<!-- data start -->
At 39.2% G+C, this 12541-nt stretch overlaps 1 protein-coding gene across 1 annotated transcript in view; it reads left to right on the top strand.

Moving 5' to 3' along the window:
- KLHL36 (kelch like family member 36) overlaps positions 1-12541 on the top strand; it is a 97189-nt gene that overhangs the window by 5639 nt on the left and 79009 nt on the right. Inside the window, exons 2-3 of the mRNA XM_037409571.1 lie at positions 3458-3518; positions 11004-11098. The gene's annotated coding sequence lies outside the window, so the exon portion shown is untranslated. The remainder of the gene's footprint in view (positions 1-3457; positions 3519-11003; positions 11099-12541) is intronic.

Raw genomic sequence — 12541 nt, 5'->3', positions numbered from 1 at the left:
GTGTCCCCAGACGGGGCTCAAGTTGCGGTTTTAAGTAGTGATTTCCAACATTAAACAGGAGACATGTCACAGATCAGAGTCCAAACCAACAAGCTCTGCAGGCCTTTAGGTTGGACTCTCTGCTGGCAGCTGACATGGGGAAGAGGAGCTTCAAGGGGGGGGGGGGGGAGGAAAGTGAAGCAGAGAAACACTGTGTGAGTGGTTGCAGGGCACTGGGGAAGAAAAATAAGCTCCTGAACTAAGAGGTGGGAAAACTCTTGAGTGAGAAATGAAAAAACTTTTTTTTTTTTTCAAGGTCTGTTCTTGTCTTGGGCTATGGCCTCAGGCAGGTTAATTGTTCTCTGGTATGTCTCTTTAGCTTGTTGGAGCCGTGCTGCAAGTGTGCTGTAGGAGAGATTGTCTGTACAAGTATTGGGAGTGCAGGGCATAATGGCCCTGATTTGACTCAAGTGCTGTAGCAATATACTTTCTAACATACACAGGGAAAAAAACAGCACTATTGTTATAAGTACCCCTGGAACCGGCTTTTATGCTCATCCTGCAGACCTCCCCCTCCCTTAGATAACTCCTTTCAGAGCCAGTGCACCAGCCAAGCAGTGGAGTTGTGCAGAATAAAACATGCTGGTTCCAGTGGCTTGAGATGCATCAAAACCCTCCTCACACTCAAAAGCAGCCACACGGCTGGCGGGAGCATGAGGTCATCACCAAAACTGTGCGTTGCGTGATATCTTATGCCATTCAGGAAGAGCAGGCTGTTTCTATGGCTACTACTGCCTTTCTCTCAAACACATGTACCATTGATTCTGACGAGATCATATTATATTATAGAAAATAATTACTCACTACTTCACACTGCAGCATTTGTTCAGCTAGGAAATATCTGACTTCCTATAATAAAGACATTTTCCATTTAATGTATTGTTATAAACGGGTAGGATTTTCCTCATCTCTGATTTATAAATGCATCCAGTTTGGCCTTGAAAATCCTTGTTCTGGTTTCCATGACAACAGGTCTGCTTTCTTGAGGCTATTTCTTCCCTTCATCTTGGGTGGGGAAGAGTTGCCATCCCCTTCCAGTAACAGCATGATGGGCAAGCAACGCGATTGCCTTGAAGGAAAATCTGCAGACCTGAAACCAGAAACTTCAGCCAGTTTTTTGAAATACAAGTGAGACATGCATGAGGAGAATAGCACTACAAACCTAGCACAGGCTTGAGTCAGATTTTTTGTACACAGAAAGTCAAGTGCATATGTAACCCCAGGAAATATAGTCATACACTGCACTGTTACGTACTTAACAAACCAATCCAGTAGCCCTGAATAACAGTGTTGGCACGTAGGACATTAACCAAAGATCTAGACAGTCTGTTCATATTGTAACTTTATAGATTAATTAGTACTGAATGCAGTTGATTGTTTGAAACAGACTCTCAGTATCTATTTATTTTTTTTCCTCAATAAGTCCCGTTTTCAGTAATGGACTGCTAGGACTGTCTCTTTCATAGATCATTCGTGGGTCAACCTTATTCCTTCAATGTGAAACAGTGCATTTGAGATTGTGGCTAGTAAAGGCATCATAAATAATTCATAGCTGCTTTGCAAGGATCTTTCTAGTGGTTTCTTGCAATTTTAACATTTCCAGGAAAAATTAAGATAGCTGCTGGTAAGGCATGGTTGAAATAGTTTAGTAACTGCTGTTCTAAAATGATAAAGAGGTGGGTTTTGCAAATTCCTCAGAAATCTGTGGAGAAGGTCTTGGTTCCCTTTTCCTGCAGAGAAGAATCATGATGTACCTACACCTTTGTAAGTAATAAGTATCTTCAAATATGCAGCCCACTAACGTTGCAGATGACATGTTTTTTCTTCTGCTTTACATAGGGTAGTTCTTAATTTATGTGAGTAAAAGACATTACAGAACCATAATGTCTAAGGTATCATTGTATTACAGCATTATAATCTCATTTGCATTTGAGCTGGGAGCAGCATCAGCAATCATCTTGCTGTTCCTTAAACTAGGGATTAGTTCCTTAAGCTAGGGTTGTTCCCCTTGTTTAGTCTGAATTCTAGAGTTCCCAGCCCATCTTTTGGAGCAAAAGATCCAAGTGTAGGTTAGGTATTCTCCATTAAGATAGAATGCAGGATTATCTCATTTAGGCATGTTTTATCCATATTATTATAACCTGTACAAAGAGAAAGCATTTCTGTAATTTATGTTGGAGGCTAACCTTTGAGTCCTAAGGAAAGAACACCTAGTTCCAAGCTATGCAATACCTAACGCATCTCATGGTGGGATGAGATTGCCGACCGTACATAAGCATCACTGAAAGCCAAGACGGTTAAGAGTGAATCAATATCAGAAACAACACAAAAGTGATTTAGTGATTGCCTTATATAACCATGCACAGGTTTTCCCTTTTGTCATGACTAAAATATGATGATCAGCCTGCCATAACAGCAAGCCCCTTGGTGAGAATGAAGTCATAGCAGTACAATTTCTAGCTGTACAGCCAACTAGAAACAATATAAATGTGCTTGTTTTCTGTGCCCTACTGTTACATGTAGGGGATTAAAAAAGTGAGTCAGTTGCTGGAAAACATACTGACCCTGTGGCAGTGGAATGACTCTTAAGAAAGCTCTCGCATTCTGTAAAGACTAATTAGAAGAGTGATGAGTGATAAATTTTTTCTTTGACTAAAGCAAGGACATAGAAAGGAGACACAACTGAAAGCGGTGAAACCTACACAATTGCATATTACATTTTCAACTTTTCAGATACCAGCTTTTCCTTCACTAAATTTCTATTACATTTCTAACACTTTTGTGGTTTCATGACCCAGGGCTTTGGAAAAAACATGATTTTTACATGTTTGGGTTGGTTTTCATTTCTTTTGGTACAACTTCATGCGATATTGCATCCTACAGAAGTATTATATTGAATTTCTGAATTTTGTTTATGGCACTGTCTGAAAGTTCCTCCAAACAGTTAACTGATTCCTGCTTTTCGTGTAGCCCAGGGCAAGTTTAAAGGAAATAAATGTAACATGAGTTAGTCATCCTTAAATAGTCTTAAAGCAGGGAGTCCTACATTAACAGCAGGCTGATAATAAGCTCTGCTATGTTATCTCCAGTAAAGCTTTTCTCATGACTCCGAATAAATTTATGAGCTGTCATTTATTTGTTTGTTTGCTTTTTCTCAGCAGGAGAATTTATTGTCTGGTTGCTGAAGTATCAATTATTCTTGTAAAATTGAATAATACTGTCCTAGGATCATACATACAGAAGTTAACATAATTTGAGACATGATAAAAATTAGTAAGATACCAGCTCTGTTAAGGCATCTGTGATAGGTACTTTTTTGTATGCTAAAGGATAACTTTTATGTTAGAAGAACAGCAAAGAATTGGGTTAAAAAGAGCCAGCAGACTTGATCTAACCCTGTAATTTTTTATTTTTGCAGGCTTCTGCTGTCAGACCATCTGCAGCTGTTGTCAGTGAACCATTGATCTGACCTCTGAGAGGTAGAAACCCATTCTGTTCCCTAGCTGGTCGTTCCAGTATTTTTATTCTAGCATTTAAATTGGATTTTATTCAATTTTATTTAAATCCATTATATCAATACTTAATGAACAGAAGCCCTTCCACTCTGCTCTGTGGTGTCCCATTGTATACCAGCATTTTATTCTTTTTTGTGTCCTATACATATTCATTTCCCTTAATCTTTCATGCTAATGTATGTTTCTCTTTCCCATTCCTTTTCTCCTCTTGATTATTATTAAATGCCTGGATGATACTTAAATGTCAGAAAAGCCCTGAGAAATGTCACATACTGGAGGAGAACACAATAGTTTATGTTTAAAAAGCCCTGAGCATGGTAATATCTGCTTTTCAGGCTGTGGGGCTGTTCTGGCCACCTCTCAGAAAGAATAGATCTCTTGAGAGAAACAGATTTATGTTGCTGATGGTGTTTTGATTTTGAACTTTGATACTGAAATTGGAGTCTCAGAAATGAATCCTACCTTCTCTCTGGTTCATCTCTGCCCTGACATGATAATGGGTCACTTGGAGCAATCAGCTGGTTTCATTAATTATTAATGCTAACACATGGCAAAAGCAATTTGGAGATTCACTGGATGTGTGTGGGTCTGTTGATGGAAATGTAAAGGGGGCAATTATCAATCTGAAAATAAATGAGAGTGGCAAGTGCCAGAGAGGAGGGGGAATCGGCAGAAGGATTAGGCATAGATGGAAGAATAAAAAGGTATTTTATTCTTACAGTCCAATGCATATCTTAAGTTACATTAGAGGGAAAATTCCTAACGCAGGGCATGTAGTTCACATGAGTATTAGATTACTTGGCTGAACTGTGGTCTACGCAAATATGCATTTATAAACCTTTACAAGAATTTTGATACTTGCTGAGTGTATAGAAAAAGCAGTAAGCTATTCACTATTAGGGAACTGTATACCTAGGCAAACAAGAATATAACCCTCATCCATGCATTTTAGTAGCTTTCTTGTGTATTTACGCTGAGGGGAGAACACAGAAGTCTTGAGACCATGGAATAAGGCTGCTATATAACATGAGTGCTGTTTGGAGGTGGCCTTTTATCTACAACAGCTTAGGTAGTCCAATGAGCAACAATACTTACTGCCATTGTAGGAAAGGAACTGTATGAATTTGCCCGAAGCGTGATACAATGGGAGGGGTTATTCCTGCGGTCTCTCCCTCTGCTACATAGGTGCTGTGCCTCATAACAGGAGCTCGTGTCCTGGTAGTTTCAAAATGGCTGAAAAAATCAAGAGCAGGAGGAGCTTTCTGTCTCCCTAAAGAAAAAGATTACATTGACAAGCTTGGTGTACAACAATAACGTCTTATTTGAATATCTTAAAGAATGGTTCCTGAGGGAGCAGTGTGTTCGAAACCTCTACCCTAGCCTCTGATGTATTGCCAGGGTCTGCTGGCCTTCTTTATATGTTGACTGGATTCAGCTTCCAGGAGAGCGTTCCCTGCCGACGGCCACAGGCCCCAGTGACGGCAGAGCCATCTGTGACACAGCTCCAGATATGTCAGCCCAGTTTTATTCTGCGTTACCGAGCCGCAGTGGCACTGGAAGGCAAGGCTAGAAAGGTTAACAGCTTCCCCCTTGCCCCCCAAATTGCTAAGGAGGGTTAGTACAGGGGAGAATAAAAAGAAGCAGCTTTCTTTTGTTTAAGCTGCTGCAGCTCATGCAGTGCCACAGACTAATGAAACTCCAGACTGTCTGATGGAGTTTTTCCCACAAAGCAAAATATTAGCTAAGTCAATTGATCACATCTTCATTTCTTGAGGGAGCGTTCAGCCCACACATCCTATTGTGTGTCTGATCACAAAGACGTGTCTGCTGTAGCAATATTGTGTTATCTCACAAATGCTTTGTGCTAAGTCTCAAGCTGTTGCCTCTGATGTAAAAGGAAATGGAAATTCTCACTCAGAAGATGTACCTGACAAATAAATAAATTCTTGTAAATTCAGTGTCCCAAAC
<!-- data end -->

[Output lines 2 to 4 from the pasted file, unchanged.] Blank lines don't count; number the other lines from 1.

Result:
Moving 5' to 3' along the window:
- KLHL36 (kelch like family member 36) overlaps positions 1-12541 on the top strand; it is a 97189-nt gene that overhangs the window by 5639 nt on the left and 79009 nt on the right. Inside the window, exons 2-3 of the mRNA XM_037409571.1 lie at positions 3458-3518; positions 11004-11098. The gene's annotated coding sequence lies outside the window, so the exon portion shown is untranslated. The remainder of the gene's footprint in view (positions 1-3457; positions 3519-11003; positions 11099-12541) is intronic.

Raw genomic sequence — 12541 nt, 5'->3', positions numbered from 1 at the left: